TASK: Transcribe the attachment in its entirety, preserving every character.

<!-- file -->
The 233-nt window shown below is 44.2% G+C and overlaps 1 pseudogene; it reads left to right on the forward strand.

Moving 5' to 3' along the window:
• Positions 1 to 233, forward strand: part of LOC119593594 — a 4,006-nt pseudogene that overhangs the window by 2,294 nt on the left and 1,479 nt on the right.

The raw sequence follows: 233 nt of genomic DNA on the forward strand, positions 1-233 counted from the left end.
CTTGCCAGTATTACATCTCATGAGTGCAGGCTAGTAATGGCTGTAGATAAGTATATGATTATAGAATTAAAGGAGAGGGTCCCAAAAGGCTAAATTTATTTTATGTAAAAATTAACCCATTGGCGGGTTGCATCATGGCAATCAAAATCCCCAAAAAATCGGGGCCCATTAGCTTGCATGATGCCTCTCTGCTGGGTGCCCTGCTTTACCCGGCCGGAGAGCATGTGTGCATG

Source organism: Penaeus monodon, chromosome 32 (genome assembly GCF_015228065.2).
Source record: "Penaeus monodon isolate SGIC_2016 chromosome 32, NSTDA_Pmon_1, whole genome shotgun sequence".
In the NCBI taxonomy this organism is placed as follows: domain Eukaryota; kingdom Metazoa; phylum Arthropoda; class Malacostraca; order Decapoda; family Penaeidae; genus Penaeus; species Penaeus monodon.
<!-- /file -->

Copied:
The 233-nt window shown below is 44.2% G+C and overlaps 1 pseudogene; it reads left to right on the forward strand.

Moving 5' to 3' along the window:
• Positions 1 to 233, forward strand: part of LOC119593594 — a 4,006-nt pseudogene that overhangs the window by 2,294 nt on the left and 1,479 nt on the right.

The raw sequence follows: 233 nt of genomic DNA on the forward strand, positions 1-233 counted from the left end.
CTTGCCAGTATTACATCTCATGAGTGCAGGCTAGTAATGGCTGTAGATAAGTATATGATTATAGAATTAAAGGAGAGGGTCCCAAAAGGCTAAATTTATTTTATGTAAAAATTAACCCATTGGCGGGTTGCATCATGGCAATCAAAATCCCCAAAAAATCGGGGCCCATTAGCTTGCATGATGCCTCTCTGCTGGGTGCCCTGCTTTACCCGGCCGGAGAGCATGTGTGCATG

Source organism: Penaeus monodon, chromosome 32 (genome assembly GCF_015228065.2).
Source record: "Penaeus monodon isolate SGIC_2016 chromosome 32, NSTDA_Pmon_1, whole genome shotgun sequence".
In the NCBI taxonomy this organism is placed as follows: domain Eukaryota; kingdom Metazoa; phylum Arthropoda; class Malacostraca; order Decapoda; family Penaeidae; genus Penaeus; species Penaeus monodon.